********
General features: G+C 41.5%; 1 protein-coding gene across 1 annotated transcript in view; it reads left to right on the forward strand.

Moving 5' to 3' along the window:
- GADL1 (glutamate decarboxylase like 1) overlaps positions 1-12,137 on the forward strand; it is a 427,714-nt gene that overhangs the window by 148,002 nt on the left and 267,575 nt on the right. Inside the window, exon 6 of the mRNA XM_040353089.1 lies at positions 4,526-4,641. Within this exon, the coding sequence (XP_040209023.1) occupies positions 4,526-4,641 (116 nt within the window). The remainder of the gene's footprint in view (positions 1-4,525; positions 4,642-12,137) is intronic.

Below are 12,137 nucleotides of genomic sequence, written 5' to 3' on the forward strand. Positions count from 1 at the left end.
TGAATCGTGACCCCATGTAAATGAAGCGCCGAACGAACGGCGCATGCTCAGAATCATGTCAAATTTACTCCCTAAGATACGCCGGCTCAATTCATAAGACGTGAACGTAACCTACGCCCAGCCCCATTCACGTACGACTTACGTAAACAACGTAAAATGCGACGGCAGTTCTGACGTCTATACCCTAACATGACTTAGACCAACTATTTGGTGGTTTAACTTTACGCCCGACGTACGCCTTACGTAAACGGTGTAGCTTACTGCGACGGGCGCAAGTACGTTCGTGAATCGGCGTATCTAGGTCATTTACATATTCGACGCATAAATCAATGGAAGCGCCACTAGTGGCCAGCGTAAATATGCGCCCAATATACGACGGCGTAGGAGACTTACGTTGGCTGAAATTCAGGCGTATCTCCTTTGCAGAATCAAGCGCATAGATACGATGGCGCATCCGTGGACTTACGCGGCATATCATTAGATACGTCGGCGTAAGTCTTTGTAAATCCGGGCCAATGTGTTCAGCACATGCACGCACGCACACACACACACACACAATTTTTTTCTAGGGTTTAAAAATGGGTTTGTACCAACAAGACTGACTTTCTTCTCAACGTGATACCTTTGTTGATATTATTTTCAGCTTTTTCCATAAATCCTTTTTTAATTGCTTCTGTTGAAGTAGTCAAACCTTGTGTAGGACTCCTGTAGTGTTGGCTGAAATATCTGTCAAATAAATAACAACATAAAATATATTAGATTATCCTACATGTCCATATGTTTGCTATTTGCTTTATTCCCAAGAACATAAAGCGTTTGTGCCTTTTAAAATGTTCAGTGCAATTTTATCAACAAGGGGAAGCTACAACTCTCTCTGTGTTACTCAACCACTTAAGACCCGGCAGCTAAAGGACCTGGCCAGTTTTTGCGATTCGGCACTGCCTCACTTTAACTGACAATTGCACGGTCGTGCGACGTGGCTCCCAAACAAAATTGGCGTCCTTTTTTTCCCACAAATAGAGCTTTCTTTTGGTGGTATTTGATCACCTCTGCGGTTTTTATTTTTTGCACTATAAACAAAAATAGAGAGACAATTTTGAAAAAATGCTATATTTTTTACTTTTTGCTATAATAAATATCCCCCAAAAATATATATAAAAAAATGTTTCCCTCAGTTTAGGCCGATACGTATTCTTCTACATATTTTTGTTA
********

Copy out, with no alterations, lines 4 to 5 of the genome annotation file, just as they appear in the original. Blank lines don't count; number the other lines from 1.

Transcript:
Below are 12,137 nucleotides of genomic sequence, written 5' to 3' on the forward strand. Positions count from 1 at the left end.
TGAATCGTGACCCCATGTAAATGAAGCGCCGAACGAACGGCGCATGCTCAGAATCATGTCAAATTTACTCCCTAAGATACGCCGGCTCAATTCATAAGACGTGAACGTAACCTACGCCCAGCCCCATTCACGTACGACTTACGTAAACAACGTAAAATGCGACGGCAGTTCTGACGTCTATACCCTAACATGACTTAGACCAACTATTTGGTGGTTTAACTTTACGCCCGACGTACGCCTTACGTAAACGGTGTAGCTTACTGCGACGGGCGCAAGTACGTTCGTGAATCGGCGTATCTAGGTCATTTACATATTCGACGCATAAATCAATGGAAGCGCCACTAGTGGCCAGCGTAAATATGCGCCCAATATACGACGGCGTAGGAGACTTACGTTGGCTGAAATTCAGGCGTATCTCCTTTGCAGAATCAAGCGCATAGATACGATGGCGCATCCGTGGACTTACGCGGCATATCATTAGATACGTCGGCGTAAGTCTTTGTAAATCCGGGCCAATGTGTTCAGCACATGCACGCACGCACACACACACACACACAATTTTTTTCTAGGGTTTAAAAATGGGTTTGTACCAACAAGACTGACTTTCTTCTCAACGTGATACCTTTGTTGATATTATTTTCAGCTTTTTCCATAAATCCTTTTTTAATTGCTTCTGTTGAAGTAGTCAAACCTTGTGTAGGACTCCTGTAGTGTTGGCTGAAATATCTGTCAAATAAATAACAACATAAAATATATTAGATTATCCTACATGTCCATATGTTTGCTATTTGCTTTATTCCCAAGAACATAAAGCGTTTGTGCCTTTTAAAATGTTCAGTGCAATTTTATCAACAAGGGGAAGCTACAACTCTCTCTGTGTTACTCAACCACTTAAGACCCGGCAGCTAAAGGACCTGGCCAGTTTTTGCGATTCGGCACTGCCTCACTTTAACTGACAATTGCACGGTCGTGCGACGTGGCTCCCAAACAAAATTGGCGTCCTTTTTTTCCCACAAATAGAGCTTTCTTTTGGTGGTATTTGATCACCTCTGCGGTTTTTATTTTTTGCACTATAAACAAAAATAGAGAGACAATTTTGAAAAAATGCTATATTTTTTACTTTTTGCTATAATAAATATCCCCCAAAAATATATATAAAAAAATGTTTCCCTCAGTTTAGGCCGATACGTATTCTTCTACATATTTTTGTTA